Traditional German wines are produced according to an imperfect scale based on the ripeness of the grapes at harvest time. In general, riper grapes produce richer, more complex wines. This system was put into place in 1971 because of Germany’s cool, northern climate, where full ripeness has historically been difficult to achieve. With global climate change and better viticulture, however, getting full ripeness is no longer as difficult. The result is that the distinctions between the ripeness levels can be less clear.
Another potential problem with this ripeness-based system is that it ignores the historically proven superiority of certain grape varieties and vineyard sites, and does nothing to address differences in quality among producers. Judging only from the label, a Riesling Spätlese from a dedicated winemaker and a great vineyard would seem to be of the same quality as a Spätlese from an inferior grape variety, an industrial producer, and lesser vineyards. This issue has recently been addressed by the VDP, Germany’s association of top wine growers, which has established a new classification system for vineyards and levels of quality. Please see “VDP Classification.”
Germany’s Levels of Wine Quality
Qualitätswein/QbA: [kval-ee-TAYTS-vine] German for “quality wine.” QbA is an acronym for “Qualitätswein bestimmter Anbaugebiete,” which means a quality wine that comes entirely from one of the 13 designated wine regions in Germany. This is an estate’s basic wine, and can often be a very good value, especially from a top-rated producer. Chaptalization (adding sugar to improve ripeness) is allowed in QbA.
Qualitätswein mit Prädikat/QmP: The word Prädikat [PRAY-dee-cot] literally is the grammatical term, “predicate.” Prädikat wines are “predicated” on a certain level of natural ripeness. But this does not necessarily refer to the amount of sweetness in the finished wine. How dry to ferment the wine is up to the winemaker. There are six Prädikats:
Kabinett: This is the lightest and most delicate style of Riesling, made from normally ripe grapes picked early in the harvest. In a cool-climate region like the Mosel, Kabinett can be quite low in alcohol (7.5–8%).
Spätlese: [SHPAYT-lay-zeh] German for “late-harvest.” Spätlese has more richness and body than Kabinett because the grapes are allowed to ripen for an extra week or more.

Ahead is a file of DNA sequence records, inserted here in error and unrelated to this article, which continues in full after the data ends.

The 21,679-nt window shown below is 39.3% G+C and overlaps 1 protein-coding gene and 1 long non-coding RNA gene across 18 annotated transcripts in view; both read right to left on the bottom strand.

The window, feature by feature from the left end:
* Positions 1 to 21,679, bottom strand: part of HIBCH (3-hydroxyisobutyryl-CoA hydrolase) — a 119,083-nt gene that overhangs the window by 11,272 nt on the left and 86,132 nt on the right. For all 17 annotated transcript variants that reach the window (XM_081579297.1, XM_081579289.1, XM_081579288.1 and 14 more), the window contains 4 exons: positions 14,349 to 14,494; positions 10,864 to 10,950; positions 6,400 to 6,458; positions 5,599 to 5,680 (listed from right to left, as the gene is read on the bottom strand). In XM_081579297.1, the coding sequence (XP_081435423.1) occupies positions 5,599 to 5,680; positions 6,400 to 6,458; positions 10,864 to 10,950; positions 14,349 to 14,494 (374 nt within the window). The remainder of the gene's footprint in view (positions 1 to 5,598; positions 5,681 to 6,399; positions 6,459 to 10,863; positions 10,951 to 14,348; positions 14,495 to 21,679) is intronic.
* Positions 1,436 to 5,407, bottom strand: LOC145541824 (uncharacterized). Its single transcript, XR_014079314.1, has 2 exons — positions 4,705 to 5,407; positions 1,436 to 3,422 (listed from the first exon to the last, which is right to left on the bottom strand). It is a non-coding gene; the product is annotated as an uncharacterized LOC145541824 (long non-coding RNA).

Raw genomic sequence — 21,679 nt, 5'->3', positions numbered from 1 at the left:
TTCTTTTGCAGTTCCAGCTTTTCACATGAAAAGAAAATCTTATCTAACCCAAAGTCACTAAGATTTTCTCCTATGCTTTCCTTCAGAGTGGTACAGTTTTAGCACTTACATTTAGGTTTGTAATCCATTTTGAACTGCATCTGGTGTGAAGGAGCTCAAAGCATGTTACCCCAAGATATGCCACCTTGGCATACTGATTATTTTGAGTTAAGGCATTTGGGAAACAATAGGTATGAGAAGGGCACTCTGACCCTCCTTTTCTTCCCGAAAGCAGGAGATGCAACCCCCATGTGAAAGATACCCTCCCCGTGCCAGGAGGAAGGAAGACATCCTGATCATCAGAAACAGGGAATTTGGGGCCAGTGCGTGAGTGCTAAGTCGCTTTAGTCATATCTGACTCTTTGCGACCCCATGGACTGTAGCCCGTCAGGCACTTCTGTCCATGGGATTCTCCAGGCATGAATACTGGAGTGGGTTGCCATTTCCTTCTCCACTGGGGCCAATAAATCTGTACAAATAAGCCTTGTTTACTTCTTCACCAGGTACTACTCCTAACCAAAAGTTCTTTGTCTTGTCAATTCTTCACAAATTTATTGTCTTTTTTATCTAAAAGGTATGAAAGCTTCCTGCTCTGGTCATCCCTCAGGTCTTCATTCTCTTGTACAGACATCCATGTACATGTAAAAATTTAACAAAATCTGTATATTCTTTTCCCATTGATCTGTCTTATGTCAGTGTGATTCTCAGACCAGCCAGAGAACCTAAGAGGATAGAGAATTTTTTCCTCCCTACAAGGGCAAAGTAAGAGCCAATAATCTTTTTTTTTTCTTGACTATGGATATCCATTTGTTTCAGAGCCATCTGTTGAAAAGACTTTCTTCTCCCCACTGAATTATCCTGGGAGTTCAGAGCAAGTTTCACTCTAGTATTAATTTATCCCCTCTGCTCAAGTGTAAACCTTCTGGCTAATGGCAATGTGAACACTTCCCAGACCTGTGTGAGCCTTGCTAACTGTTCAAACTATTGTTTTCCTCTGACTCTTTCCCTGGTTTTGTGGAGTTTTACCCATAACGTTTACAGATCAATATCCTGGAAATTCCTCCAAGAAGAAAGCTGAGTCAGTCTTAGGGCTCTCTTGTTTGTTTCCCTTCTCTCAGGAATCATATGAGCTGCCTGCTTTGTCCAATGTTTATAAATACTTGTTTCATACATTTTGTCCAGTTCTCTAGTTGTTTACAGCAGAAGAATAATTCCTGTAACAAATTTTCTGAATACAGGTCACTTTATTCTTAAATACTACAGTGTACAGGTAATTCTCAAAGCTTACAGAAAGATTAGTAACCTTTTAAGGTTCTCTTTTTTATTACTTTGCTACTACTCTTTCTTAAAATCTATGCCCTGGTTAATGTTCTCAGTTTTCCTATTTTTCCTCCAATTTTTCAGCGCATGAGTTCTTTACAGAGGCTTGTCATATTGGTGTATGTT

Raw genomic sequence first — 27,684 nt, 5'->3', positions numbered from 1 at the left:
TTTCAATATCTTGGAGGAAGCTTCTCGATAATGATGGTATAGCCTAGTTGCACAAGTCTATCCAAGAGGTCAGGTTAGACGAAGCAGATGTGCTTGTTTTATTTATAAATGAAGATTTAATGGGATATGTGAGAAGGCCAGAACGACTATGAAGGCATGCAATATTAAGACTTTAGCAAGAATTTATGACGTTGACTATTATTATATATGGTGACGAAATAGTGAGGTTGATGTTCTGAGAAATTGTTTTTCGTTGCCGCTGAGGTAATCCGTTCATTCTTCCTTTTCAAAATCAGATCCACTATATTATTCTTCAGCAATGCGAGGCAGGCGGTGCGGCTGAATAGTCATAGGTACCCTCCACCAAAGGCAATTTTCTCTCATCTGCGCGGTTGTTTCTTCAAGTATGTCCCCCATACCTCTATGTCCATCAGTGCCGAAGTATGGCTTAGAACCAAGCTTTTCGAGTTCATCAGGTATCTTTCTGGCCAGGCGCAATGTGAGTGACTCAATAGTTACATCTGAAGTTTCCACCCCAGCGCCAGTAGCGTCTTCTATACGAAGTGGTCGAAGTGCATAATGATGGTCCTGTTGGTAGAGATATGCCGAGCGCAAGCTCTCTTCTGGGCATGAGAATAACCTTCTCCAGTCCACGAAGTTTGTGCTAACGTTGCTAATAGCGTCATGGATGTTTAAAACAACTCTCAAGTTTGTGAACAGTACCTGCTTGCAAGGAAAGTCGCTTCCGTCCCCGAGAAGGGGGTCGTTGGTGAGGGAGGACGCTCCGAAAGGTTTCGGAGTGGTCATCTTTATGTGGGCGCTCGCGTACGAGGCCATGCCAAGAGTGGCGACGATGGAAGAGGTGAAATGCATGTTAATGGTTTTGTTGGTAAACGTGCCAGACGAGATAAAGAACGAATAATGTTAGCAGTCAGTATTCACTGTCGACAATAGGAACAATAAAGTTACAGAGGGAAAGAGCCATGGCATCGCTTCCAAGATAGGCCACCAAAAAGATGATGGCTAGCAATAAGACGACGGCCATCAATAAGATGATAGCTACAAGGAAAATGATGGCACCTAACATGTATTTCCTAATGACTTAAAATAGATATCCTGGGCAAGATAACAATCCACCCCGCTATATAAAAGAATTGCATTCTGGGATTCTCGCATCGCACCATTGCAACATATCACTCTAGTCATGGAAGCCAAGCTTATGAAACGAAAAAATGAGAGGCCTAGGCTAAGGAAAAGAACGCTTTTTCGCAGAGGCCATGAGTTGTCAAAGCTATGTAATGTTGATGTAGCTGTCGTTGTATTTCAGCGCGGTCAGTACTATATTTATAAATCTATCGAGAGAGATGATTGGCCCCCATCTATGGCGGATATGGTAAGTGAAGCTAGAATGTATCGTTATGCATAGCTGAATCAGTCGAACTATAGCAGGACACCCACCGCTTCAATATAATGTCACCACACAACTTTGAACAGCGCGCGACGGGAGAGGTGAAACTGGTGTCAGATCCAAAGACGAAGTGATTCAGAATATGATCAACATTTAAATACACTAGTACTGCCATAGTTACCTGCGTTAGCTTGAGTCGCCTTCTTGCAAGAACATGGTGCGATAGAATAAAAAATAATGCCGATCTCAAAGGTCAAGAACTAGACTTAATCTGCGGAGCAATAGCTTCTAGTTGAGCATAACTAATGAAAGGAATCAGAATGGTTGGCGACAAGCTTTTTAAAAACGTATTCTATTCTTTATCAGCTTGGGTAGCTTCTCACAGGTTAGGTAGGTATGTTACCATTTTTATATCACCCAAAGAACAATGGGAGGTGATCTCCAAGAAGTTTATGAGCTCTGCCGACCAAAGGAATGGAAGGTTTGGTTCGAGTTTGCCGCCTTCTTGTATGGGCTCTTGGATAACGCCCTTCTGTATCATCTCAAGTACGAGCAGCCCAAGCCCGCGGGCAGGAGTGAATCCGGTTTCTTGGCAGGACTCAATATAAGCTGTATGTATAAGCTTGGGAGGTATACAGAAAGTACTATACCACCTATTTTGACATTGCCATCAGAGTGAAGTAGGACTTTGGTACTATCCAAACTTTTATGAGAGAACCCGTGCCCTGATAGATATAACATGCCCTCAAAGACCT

Auslese: [OWS-lay-zeh] Auslese means “selected from the harvest.” This is the Prädikat level for very ripe, late-harvested grapes, and often involves some amount of botrytis (aka “noble rot”). Made in a fruity style with luscious residual sweetness, Auslese is considered by most wine makers to be their finest achievement. It is the most concentrated wine they can produce, before getting into the realm of the big, sticky dessert wines.
Beerenauslese/BA: [BEAR-en-ows-lay-zeh] By adding “Beeren” to the word “Auslese,” this means “berries selected from the harvest.” Beerenauslese is a rare dessert wine made from extremely overripe grapes that are fully affected by botrytis and have shriveled down about half way. The dessicating effect of the botrytis concentrates the juice into an intense nectar.
Eiswein: [ICE-vine] Quite literally, “ice wine.” Another rare dessert wine, similar in concentration to BA, but made from overripe grapes that have frozen solid on the vine. They are harvested quickly before sunrise and pressed while still frozen, so that only ultra-concentrated grape juice is extracted. The water stays in the press as ice, so the resulting wine is very dense, but with vibrant, racy acidity.
Trockenbeerenauslese/TBA: [TRAW-ken BEAR-en OWS-lay-zeh] Germany’s greatest and rarest dessert wine. Trocken (dry) here refers to the individually selected berries, which have been completely shriveled to dried-up raisins by the botrytis mold. It does not refer to the taste of the wine, which is quite the opposite of trocken. This is the sweetest, most intense dessert wine produced in Germany. When made from Riesling, that variety’s superior structure keeps the wine vibrant and elegant, despite its massive weight.
Goldkapsel: German for “gold capsule.” This is not a Prädikat, it’s an unofficial designation used to distinguish a special selection wine. At Dr. Loosen, we use a Goldkapsel for the Auslese from Erdener Prälat, our finest vineyard. This wine is a selection of clusters that are 50 to 100 percent affected by botrytis, but not yet shriveled to the must weight of BA.